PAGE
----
• Live
    • Audio Only
  • google plus
  • facebook
  • twitter
  • Ghassan Kanafani

    Ghassan Kanafani | Photo: Wikimedia Commons

Published 8 July 2017

“The Palestinian cause is not a cause for Palestinians only, but a cause for every revolutionary, wherever he is” Ghassan Kanafani.

45 years ago, the Palestinian revolutionary and novelist Ghassan Kanafani was assassinated by Mossad, Israel's national intelligence agency.

Kanafani, a novelist who first deployed the notion of “resistance literature” in the context of Palestine, was also a leading member of the Marxist-Leninist Popular Front for the Liberation of Palestine (PFLP).

His journalism and writings were deeply rooted in Arab-Palestinian culture, and inspired a whole generation both during and after his lifetime.

RELATED: 
Activists Call for Release of Detained Palestinian Feminists

On July 8, 1972, Kanafani was living in the Lebanese capital, Beirut when he was killed in a car bomb explosion along with his teenage niece.

Mossad later claimed responsibility for the attack.

His killing by the Israeli secret forces was in response to the Lod Airport (now Ben Gurion International) massacre on May 30, 1972.

26 people, including 17 Puerto Ricans, were killed by members of the Japanese Red Army who had been enlisted by the PFLP in the assault.

At the time, Kanafani was the official spokesperson for the PFLP, and also edited the group’s weekly magazine al-Hadaf.

"Forty-fifth anniversary of the martyrdom of the great Palestinian writer, member of the political Bureau of the Popular Front for the Liberation of Palestine", the PFLP tweeted in honor of Kanafani.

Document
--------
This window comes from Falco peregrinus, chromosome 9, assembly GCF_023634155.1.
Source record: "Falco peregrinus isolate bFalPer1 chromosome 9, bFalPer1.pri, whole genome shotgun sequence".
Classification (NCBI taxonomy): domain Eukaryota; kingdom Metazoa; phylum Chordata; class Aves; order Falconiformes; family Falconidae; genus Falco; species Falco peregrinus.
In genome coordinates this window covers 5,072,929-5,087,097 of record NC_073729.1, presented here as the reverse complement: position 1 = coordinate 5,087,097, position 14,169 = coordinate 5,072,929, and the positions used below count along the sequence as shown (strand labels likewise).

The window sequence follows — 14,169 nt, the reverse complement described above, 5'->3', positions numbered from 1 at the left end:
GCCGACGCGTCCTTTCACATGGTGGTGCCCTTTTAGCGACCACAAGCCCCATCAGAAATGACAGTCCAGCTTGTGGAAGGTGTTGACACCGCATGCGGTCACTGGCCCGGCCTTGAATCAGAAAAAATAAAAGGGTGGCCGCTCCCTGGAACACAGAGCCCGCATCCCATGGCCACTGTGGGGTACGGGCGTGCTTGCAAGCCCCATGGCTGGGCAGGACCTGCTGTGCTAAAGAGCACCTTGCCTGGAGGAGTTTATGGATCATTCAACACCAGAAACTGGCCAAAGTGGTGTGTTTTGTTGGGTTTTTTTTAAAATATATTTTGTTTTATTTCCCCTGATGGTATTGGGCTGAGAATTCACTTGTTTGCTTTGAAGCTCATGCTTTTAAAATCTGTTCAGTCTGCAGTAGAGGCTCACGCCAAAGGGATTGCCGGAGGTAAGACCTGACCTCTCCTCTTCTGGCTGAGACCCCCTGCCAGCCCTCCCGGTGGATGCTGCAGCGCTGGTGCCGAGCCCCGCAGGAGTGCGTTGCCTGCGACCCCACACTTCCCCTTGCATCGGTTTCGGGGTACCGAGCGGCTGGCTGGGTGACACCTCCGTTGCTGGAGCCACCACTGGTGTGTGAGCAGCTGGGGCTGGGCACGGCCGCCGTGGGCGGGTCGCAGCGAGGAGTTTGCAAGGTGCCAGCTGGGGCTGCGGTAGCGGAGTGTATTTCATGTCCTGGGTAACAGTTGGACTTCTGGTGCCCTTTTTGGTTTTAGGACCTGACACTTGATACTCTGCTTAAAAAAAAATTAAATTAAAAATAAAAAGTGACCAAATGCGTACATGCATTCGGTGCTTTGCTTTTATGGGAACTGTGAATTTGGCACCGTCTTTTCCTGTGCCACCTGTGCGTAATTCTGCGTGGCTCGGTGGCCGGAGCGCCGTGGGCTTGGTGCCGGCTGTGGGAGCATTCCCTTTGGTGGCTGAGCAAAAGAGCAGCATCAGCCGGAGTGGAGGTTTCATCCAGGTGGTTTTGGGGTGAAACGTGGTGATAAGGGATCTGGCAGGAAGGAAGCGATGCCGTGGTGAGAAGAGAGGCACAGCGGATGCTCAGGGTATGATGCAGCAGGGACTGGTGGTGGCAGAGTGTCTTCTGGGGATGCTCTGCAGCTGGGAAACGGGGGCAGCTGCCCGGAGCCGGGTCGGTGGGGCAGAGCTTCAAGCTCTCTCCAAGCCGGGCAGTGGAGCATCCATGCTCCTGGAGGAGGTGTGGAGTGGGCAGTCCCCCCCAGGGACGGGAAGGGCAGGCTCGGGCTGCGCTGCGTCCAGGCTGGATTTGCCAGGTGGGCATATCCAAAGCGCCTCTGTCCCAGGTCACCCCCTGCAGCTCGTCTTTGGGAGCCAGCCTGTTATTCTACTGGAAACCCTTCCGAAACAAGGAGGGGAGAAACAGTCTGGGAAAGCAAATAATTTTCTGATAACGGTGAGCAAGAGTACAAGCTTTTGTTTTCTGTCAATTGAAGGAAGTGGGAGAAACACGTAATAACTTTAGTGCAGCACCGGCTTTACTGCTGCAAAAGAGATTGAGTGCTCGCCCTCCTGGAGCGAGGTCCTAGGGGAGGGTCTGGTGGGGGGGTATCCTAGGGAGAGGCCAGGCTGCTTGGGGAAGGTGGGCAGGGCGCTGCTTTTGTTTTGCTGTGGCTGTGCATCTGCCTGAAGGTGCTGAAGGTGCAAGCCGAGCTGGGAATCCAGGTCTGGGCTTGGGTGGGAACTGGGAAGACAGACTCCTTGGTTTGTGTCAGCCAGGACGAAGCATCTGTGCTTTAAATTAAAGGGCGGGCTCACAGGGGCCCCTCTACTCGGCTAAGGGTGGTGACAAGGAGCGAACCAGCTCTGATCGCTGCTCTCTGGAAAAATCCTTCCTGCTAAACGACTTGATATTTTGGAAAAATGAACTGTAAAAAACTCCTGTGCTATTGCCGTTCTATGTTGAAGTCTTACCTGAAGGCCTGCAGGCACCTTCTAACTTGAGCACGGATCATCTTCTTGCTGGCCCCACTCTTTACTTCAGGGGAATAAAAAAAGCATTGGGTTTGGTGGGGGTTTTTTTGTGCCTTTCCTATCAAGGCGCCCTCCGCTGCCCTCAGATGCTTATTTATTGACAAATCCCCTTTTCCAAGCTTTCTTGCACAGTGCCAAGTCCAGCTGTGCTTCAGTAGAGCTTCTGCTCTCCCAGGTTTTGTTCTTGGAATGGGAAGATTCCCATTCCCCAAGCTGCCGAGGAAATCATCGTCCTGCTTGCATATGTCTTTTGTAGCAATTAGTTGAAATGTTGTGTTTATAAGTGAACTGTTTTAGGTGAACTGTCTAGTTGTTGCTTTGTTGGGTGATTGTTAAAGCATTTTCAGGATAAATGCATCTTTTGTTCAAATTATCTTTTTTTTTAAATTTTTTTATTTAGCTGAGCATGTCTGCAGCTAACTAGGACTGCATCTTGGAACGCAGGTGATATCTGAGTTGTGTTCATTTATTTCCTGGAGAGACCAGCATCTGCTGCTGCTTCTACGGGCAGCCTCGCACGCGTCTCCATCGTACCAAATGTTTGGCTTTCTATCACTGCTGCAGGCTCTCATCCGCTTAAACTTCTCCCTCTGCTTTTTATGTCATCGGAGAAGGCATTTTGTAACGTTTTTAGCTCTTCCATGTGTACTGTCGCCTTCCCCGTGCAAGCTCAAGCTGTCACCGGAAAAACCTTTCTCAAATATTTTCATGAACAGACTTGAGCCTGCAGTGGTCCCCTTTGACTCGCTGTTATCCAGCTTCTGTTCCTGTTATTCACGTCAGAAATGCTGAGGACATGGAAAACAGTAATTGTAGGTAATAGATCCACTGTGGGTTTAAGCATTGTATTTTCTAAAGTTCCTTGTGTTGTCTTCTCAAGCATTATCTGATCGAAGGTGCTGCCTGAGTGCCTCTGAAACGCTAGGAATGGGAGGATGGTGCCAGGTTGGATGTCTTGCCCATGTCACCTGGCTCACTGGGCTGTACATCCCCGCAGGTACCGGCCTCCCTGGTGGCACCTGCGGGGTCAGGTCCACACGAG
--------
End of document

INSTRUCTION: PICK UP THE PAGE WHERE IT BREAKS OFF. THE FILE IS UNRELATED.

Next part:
Long before his assassination, Kanafani’s personal experiences set the stage for his interest in Marxism and his quest for the liberation of Palestine.

Born in 1936 to a father who was active in the national movement that opposed the British occupation of Palestine, he and his family became refugees in Syria after the 1948 Arab-Israeli War, joining the hundreds of thousands of Palestinians forced from their homelands.

It was while working in refugee camps that Kanafani began writing his novels, and he later took an interest in Marxist philosophy and politics while living in Beirut.

“My political position springs from my being a novelist. In so far as I am concerned, politics and the novel are an indivisible case and I can categorically state that I became politically committed because I am a novelist, not the opposite,” he had stated at one point.

 

First part of the movie "The Deceived", based upon the novel "Men in the Sun" by Kanafani.

When his interest in communism grew, he turned away from pan-Arab nationalism, and towards the Palestinian struggle.

“The Palestinian cause is not a cause for Palestinians only, but a cause for every revolutionary, wherever he is, as a cause of the exploited and oppressed masses in our era,” he said.

Most of his fictitious works focused on the lives of Palestinians and the challenges they faced living under Israeli occupation.

RELATED: 
Hezbollah Leader Blasts Israelis, 'Weak' Saudis on Al-Quds Day

Having worked as an editor for a number of media outlets throughout his short life, Kanafani won multiple awards for his works both during his life and posthumously.

His obituary in Lebanon's The Daily Star shortly after his death stated, "He was a commando who never fired a gun, whose weapon was a ball-point pen, and his arena the newspaper pages.”


Comment
0
Comments
Post with no comments.